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GROUND LAB Part 1: Practical prototyping and the history of technological development | Opensource.com
GROUND LAB Part 1: Practical prototyping and the history of technological development
GROUND LAB is a research and development company focused on designing and fabricating prototypes and solutions for a wide range of clients, ranging from large organizations like UNICEF to smaller NGOs, conservationists and artists. To prototype and build solutions for these varied challenges requires a high degree of flexible problem solving techniques, skills and solutions, which has led us toward using an open source business model and tools.
The current context of technological development as it applies to what we do
In the last decade technological innovation has shifted away from standalone end products to devices that function as customization platforms. This constitutes the first major influence on our current practice. This shift has led to technologies that are paired with individuals or single objects instead of a location or group, affecting not only the use of these new technologies but also their very creation.
An example of this shift can be cited in the history of communication technologies, e.g. the telephone:
I.1820 - WWII - Towns and large organizations had a single telegraph station, which would link to and service an entire community.
II.WWII - 1990 - Homes and organizations had a direct line whose end point would service a family or a small group of people.
III.Circa 1993 - Present - Phones connect directly to a single end point and are linked to an individual or other object.
A personal connection was developed with these new technologies, which has driven their development and customization. The difference in how we customize technology and objects today, compared to even ten years ago, is the ability to instantly transfer that customization to a million other devices with little or no energy expenditure or learning curve. Because of this instant transfer, user based development is the fastest growing approach to consumer electronics production and is used by the most successful tech companies (Apple became market leader in May-June 2010).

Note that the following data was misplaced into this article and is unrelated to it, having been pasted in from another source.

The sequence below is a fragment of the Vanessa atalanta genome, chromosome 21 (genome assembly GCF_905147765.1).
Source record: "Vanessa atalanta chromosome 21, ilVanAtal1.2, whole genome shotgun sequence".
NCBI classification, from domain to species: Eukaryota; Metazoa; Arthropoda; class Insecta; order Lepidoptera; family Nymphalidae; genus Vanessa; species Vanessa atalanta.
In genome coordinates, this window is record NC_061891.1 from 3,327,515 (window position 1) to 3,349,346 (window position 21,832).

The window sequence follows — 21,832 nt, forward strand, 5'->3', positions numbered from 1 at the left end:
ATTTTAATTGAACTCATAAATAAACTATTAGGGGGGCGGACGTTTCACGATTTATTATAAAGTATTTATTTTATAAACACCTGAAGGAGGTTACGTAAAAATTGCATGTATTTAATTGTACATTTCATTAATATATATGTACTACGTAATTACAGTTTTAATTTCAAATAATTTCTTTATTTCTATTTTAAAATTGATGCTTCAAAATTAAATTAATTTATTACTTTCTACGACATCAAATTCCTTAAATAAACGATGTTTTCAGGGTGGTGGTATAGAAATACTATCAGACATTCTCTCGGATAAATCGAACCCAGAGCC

This user-based development structure provides the following benefits:
- Companies are much more flexible to the changes of the end users’ problems through a more comprehensive pool of user testing.
- There is a greater number of people working on these issues who don’t have to be supported directly or financially.
- It allows for a better social linking/advertising, where the people who build the product will most likely be in contact with the people who need it.
- It provides faster development times, since problems get highlighted and corrected by actual use and by the community of users.
The biggest challenge to this development process is the organization of data and consistency between all users’ contributions. Companies have solved this problem by creating development tools and information management communities, which allow users outside these companies to develop applications and software packages for their products, while keeping everyone in the fold, so to speak (e.g. Xcode for Apple).
Because of the need for large-scale organization, this development process has historically been implemented by large entities first (governments, corporations, universities, etc.). Although now, a wide range of content management tools and platforms, from Drupal and WordPress to PayPal and Flickr, are being developed to help the organization of any electronic data. This process is opening up the methods of banking, social organization, and data management to individuals and small companies—like ours—allowing us to have the organizational capabilities of Apple or Sears.
With this advance in organizational tools and the open documentation of knowledge, a full catalog of resources is being created, giving an alternative to the structures of universities and corporate organizations. Small companies and individuals can now start to take on this broad range of services and skills because of the progression away from insular information systems by utilizing a more public based system, like the World Wide Web and open source repositories. These technologies and tools for data transfer and organization are the new institutional middle management of production and the next step will entail the self-organization of small businesses around these services.
Edited by Benedetta Piantella, co-founder of Ground Lab LLC